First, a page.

Ultimately, it comes down to any constraints prior to getting to the park, and whether or not you mind crowds.  Pending on the time of week however, lines for parking and the front gate can become sizable around 1 or 2 o’clock.  I can remember waiting an hour for both parking and the front gate on multiple occasions before, and it was not the best thing.

But, in contrast, sometimes the morning can get just as busy.  So, like most things I talk about here, crowds can play a big factor.

Planning Meals When Visiting Parks

Recently in my list of things to do when visiting a theme park, I mentioned you should plan where you eat your meals.  Now, while some may think I mean plan a specific restaurant you want to eat at ahead of time, that’s not necessarily what I mean.  When I say plan where you eat your meals, I’m referring to whether you want to eat in the park, at a restaurant outside the park, to pack a bag lunch to go out and eat at the car.

The deciding factors for this decision really come down to three things: price, convenience, and time.

Theme park food can get pricey at times, depending on what you order.  Most theme parks I’ve visited typically charge about $7-10 for an entree and side, with exceptions for larger items such as a nacho bowl or BBQ.  However, most times that does not include a drink, so you have to purchase one.  Now, I haven’t been in a situation where I’ve had to buy my own food very often as of late, as most parks I’ve visited in the past few years were either chain parks I had a season dining pass for, or we purchased a meal deal online before visiting.  In contrast, eating outside the park can provide possibly a better quality meal, but can sometimes cost just as much.  In terms of price, packing a bag lunch or dinner for the car would be the cheapest.

When visiting a park, you want food options to be quick and convenient.  One problem lingering over most parks today is the lines for their food stands.  Pending on the crowds, lines can get nearly as long (time-wise) as many big name attractions in the park.  Other days, lines can be non-existent.  In terms of outside restaurants, not all parks have a variety of restaurants right outside their entrance, proving a disadvantage if you choose to leave the property to eat.  And while packing your own lunch or dinner is perhaps the most convenient option in many cases, you have to exit the park and reenter after you eat.  In the end, this is more of a personal preference item, as people have different definitions of  convenience.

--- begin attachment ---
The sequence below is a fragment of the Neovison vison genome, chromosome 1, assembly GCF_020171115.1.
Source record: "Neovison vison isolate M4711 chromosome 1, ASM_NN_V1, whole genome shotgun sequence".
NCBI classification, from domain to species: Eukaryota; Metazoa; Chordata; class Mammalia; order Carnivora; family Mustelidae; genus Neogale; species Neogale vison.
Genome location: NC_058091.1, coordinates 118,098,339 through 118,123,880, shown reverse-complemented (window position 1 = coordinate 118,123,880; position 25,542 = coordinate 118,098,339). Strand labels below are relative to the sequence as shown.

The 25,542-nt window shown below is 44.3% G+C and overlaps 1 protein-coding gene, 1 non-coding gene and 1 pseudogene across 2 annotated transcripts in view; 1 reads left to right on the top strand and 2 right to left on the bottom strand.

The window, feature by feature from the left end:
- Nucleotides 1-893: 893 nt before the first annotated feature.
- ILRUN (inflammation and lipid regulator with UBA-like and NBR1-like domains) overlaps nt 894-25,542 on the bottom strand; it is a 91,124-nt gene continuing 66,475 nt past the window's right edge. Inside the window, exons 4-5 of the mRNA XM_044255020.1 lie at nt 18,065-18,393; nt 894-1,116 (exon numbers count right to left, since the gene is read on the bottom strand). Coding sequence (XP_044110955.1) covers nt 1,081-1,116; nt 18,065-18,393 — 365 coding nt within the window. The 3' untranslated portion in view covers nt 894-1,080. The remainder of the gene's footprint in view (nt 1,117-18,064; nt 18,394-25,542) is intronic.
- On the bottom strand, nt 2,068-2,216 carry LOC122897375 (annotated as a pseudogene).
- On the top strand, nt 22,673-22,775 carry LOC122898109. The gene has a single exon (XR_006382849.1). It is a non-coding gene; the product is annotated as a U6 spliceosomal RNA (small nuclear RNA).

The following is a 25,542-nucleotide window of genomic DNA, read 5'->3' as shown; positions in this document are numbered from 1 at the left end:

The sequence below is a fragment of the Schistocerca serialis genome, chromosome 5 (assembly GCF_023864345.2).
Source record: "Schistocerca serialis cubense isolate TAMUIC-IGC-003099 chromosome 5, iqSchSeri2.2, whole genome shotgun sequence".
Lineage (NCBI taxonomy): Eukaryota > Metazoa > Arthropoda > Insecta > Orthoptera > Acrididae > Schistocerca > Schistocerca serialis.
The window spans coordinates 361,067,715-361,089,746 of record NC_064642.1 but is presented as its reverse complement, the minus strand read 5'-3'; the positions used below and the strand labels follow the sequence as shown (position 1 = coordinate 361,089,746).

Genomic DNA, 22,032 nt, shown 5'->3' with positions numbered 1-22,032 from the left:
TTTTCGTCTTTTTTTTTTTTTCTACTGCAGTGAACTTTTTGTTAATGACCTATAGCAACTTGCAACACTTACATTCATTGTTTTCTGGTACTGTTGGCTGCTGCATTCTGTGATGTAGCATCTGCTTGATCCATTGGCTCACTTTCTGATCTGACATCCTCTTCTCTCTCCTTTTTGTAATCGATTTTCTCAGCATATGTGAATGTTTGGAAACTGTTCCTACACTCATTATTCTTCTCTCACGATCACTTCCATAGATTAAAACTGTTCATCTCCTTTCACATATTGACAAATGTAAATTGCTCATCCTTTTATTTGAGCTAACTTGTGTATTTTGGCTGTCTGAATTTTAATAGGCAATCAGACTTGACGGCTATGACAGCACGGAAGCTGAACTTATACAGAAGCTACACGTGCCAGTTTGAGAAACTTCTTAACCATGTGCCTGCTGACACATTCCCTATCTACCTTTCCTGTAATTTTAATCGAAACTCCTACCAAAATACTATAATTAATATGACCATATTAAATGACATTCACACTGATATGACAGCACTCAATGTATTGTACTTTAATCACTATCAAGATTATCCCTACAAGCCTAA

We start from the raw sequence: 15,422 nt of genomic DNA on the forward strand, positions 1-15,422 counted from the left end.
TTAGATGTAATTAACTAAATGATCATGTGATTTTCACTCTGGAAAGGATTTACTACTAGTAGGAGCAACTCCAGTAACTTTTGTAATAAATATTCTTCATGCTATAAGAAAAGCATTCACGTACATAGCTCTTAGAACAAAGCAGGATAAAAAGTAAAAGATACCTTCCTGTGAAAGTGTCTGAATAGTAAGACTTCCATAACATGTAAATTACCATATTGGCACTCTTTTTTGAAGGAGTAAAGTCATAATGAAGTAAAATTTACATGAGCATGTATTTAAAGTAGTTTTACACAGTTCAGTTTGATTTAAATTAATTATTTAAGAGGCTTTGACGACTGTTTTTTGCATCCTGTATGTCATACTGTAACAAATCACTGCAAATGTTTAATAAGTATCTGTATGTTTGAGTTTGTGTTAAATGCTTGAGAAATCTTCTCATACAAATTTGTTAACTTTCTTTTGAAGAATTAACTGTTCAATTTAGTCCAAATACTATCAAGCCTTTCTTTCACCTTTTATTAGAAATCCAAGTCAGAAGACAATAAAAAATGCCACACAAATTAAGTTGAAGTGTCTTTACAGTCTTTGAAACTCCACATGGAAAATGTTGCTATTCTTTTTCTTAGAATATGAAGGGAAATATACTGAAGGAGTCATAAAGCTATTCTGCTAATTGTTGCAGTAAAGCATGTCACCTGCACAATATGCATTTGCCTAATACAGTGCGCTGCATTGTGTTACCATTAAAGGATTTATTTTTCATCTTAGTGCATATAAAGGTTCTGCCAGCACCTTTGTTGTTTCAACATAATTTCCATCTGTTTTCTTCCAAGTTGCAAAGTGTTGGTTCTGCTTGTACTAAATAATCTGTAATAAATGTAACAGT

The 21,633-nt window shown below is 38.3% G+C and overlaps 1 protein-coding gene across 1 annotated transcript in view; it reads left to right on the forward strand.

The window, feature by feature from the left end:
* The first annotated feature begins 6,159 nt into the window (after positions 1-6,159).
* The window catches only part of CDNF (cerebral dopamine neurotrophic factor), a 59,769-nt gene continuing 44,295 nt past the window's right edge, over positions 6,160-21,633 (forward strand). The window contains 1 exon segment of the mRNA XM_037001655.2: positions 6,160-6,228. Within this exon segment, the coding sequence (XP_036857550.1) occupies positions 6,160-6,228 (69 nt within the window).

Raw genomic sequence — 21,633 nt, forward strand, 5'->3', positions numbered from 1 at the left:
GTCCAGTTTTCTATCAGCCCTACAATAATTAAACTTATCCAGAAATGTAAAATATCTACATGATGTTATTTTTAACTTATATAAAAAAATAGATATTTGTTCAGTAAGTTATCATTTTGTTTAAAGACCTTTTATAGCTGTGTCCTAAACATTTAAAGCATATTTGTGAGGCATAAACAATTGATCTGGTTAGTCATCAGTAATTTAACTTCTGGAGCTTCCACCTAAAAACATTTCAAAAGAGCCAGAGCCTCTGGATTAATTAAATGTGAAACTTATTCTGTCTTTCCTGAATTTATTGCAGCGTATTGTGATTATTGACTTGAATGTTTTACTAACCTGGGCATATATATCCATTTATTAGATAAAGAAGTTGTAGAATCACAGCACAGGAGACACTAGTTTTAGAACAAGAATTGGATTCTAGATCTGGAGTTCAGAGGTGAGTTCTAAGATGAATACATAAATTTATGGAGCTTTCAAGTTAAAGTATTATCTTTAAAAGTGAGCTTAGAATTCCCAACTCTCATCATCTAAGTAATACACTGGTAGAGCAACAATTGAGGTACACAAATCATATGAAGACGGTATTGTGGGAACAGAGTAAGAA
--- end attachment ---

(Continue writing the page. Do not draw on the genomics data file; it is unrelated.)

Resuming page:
Lastly, time should play a factor in choosing where to eat.  I’ve been there; I want to eat quickly and get back to riding rides.  While this isn’t always a problem on slower days, this pertains more to busier days.  My advice: look at how long lines are.  If food lines in the park are relatively short, go with that route.  If the line at the front gate is short, feel free to leave to eat somewhere else and come back.  Andif the line for the parking lot is long (at most parks you can tell from the parking lot), walk over to a nearby restaurant if it’s within walking distance.  This line idea doesn’t necessarily work well for those planning to pack a lunch, but ultimately that option comes down to timing.  Perhaps go eat your bag meal at a time when lines at the front gate are beginning to die down, such as around 11:30 for lunch and 5:30 for dinner.